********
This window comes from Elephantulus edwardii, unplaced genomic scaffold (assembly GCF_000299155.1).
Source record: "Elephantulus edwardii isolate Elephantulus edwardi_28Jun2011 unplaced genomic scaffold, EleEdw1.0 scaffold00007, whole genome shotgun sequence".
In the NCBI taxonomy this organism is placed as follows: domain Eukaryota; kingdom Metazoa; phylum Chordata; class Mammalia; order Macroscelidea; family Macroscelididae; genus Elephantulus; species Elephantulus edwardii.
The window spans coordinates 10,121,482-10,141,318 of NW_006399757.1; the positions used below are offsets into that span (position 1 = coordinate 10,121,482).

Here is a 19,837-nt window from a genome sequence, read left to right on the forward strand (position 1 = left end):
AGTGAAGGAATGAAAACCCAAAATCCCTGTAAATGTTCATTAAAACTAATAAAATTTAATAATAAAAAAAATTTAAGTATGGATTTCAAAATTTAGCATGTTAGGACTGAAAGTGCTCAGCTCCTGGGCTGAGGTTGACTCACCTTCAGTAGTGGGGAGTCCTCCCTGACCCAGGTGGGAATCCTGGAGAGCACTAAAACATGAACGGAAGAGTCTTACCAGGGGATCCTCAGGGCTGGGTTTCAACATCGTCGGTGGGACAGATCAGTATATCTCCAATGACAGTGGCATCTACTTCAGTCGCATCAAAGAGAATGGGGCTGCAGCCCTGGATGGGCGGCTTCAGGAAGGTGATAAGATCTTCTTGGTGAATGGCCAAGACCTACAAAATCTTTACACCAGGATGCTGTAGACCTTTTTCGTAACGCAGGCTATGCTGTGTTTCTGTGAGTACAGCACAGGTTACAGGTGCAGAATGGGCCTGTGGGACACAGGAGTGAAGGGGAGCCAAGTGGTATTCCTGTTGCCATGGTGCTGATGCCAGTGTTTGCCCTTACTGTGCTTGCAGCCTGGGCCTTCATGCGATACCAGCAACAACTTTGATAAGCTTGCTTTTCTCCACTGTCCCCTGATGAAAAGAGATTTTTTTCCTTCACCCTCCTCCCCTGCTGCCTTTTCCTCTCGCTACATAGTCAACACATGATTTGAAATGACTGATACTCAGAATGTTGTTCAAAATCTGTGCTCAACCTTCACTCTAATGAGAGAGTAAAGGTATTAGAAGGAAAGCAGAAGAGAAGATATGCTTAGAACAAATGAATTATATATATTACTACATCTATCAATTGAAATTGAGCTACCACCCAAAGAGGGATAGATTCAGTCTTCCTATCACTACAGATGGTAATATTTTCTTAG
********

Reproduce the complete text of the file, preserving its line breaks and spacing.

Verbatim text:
This window comes from Elephantulus edwardii, unplaced genomic scaffold (assembly GCF_000299155.1).
Source record: "Elephantulus edwardii isolate Elephantulus edwardi_28Jun2011 unplaced genomic scaffold, EleEdw1.0 scaffold00007, whole genome shotgun sequence".
In the NCBI taxonomy this organism is placed as follows: domain Eukaryota; kingdom Metazoa; phylum Chordata; class Mammalia; order Macroscelidea; family Macroscelididae; genus Elephantulus; species Elephantulus edwardii.
The window spans coordinates 10,121,482-10,141,318 of NW_006399757.1; the positions used below are offsets into that span (position 1 = coordinate 10,121,482).

Here is a 19,837-nt window from a genome sequence, read left to right on the forward strand (position 1 = left end):
AGTGAAGGAATGAAAACCCAAAATCCCTGTAAATGTTCATTAAAACTAATAAAATTTAATAATAAAAAAAATTTAAGTATGGATTTCAAAATTTAGCATGTTAGGACTGAAAGTGCTCAGCTCCTGGGCTGAGGTTGACTCACCTTCAGTAGTGGGGAGTCCTCCCTGACCCAGGTGGGAATCCTGGAGAGCACTAAAACATGAACGGAAGAGTCTTACCAGGGGATCCTCAGGGCTGGGTTTCAACATCGTCGGTGGGACAGATCAGTATATCTCCAATGACAGTGGCATCTACTTCAGTCGCATCAAAGAGAATGGGGCTGCAGCCCTGGATGGGCGGCTTCAGGAAGGTGATAAGATCTTCTTGGTGAATGGCCAAGACCTACAAAATCTTTACACCAGGATGCTGTAGACCTTTTTCGTAACGCAGGCTATGCTGTGTTTCTGTGAGTACAGCACAGGTTACAGGTGCAGAATGGGCCTGTGGGACACAGGAGTGAAGGGGAGCCAAGTGGTATTCCTGTTGCCATGGTGCTGATGCCAGTGTTTGCCCTTACTGTGCTTGCAGCCTGGGCCTTCATGCGATACCAGCAACAACTTTGATAAGCTTGCTTTTCTCCACTGTCCCCTGATGAAAAGAGATTTTTTTCCTTCACCCTCCTCCCCTGCTGCCTTTTCCTCTCGCTACATAGTCAACACATGATTTGAAATGACTGATACTCAGAATGTTGTTCAAAATCTGTGCTCAACCTTCACTCTAATGAGAGAGTAAAGGTATTAGAAGGAAAGCAGAAGAGAAGATATGCTTAGAACAAATGAATTATATATATTACTACATCTATCAATTGAAATTGAGCTACCACCCAAAGAGGGATAGATTCAGTCTTCCTATCACTACAGATGGTAATATTTTCTTAG